Homesickness is still something I struggle with, especially since I go home only twice a year. I'm not going to lie, but moving in and moving out by yourself is terrible (as is lugging your baggage to train stations and airports). Being about a six hour plane ride away with your family and friends in a different time zone is hard, especially if you love home as much as I do. It's especially hard when you have a final on the very last day and all your friends are home weeks earlier than you and you're locked up in the library getting distracted while trying to study for it (yup, it happened to me this semester).
Being on the East Coast does make you experience a somewhat different culture, but I think it's important to remember that the country is a lot bigger, and it's not all going to be like the Bay Area. It's made me aware of how different the world is, and it's made me grateful to have been born and raised in the Bay Area. It's also fun spreading some of that culture to my friends at Penn. I think it is necessary at some point to be far from home in order to appreciate what you really have.
If anyone has questions about Penn or college in general, feel free to email me!
From Winston Long
UC Berkeley ‘15
Hello to Mr. Ramsey and the rest of the ILC organization and students! I'd like to add my congratulations to ILC for being awarded the Golden Bell Award. I know that for me and many other students, the ILC programs have not only been a highlight of our high school careers, but also have significantly influenced us to realize all that we were capable of, and I'm glad to see the ILC receive it's well-deserved recognition for it's effects on our scholastic lives.
As a freshman at UC Berkeley majoring in Industrial Engineering and Operations Research (IEOR), my first semester has been a completely new experience for me. Even though my time at Columbia University as an ILC student made me feel more confidant moving into the college environment, the transition is definitely something that is very hard to prepare for. As you've probably heard from reading many of the other reflections, one of the biggest changes is the independence that you get when you move out into college. (That's the reason why everyone writes about it.) It's easy to quickly forget that you're at a university with the purpose of studying, especially since many students around you probably will forget why they are there as well. For me, I found that if I needed to rigorously plan out what I needed to do every day and schedule out all of my work in order to remain on top of all of the assignments. It was a real eye-opener when I realized that I couldn't glide my way to the finish as I did so often in high school, but that I actually needed to consistently study and force myself to put forth effort just to be on par with everyone else.
That being said, UCB has really been a fantastic place to live and study at. Even though it is true that class sizes are hideously large, and tuition is being raised to astronomical heights, don't let that stop you from considering UCB as a college. (I was kidding about the class sizes and tuition, it's not that bad. Really!)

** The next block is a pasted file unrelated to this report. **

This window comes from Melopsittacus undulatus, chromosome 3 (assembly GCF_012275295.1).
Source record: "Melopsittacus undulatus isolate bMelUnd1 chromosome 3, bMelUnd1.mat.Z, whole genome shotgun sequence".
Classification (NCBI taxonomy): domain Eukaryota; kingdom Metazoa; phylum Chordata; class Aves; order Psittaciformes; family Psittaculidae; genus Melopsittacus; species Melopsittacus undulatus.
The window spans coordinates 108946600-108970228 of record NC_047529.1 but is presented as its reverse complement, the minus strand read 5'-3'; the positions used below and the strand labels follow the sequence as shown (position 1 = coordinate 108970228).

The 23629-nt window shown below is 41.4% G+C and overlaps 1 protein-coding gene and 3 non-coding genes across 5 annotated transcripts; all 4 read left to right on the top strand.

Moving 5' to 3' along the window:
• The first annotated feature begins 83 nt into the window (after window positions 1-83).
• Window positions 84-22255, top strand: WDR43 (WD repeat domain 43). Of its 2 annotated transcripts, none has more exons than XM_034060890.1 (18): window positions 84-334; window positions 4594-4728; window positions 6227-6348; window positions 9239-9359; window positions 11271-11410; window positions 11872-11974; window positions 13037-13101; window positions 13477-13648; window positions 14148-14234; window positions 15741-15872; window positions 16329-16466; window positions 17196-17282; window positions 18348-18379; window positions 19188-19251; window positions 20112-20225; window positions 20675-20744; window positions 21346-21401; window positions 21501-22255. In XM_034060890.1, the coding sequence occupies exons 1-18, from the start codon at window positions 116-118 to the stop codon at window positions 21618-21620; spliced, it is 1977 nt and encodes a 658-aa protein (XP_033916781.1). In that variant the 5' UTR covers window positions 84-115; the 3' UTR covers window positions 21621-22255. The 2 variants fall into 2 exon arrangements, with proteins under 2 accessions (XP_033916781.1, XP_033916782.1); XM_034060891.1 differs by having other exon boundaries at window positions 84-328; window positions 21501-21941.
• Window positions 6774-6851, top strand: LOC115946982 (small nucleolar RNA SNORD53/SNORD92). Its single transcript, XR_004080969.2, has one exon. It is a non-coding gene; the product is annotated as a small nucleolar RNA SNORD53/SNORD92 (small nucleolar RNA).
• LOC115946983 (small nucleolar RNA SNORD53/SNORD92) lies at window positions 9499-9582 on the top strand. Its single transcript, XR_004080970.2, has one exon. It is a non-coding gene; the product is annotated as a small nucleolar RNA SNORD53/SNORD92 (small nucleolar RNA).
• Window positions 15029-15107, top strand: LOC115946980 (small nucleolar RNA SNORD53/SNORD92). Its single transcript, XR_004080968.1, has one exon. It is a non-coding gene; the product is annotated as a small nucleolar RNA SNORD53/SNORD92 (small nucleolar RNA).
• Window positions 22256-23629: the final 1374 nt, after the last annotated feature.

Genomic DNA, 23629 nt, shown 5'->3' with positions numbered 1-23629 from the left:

The community at Berkeley is probably the most diverse you'll ever find at a college, and the large student population almost guarantees that you'll be able to find other people that you share interests with.
Additionally, the opportunities at Cal to reach out and develop professionally are limitless. For example, in the last semester, I was able to contact City CarShare, a non-profit organization based in San Francisco, and help them develop a case competition to solve their expansion issues. (Another former ILC student at Cal, Jeannie Wu, was part of the winning team.) It was a great experience for me to be able to work with real-world organizations and know that the work that I do actually has an impact on their organization.
Also, Cal offers experiences that would be hard to find at any other school. For example, in my IEOR freshman seminar, we had the opportunity to visit a nearby sandwich shop owned by an IEOR graduate which was reputed to have "extremely efficient sandwiches." (No word on how they taste, though.) We also visited Meyer Sound, a local company that produces the best high-end sound systems commercially available, and went on a factory tour (unavailable to the public) to see how they optimized their production processes.
Next semester, I'm joining the Pioneers in Engineering club as a mentor for high school students in a robotics competition sponsored and co-ordinated by the PiE staff. I had the good fortune to be involved in the competition as a high school student last year (3rd place, PV!), and it was such a phenomenal experience that I wanted to be able to part of the experience again, even if as a college mentor this time.
In short, this semester has passed by amazingly fast. As cliche as it sounds, college really is a whirlwind ride, and even now I'm trying to figure out how to cram the most I can into the four short years I have at Cal. Don't be afraid, high school seniors! College is spectacularly exciting, and you're going to have a great time! (But for now, enjoy your last high school semester!)
Go Blue and Gold!
Industrial Engineering and Operations Research | 2015
University of California, Berkeley
(510) 508 1050
From Austin Long
Yale University ‘15
Hello to all of you prospective college students!
My name is Austin Long, and I am a freshman at Yale University. I am a proud graduate of Pinole Valley High School, and I took the Techniques in DNA Biotechnology class at Brown University during the summer of 2010.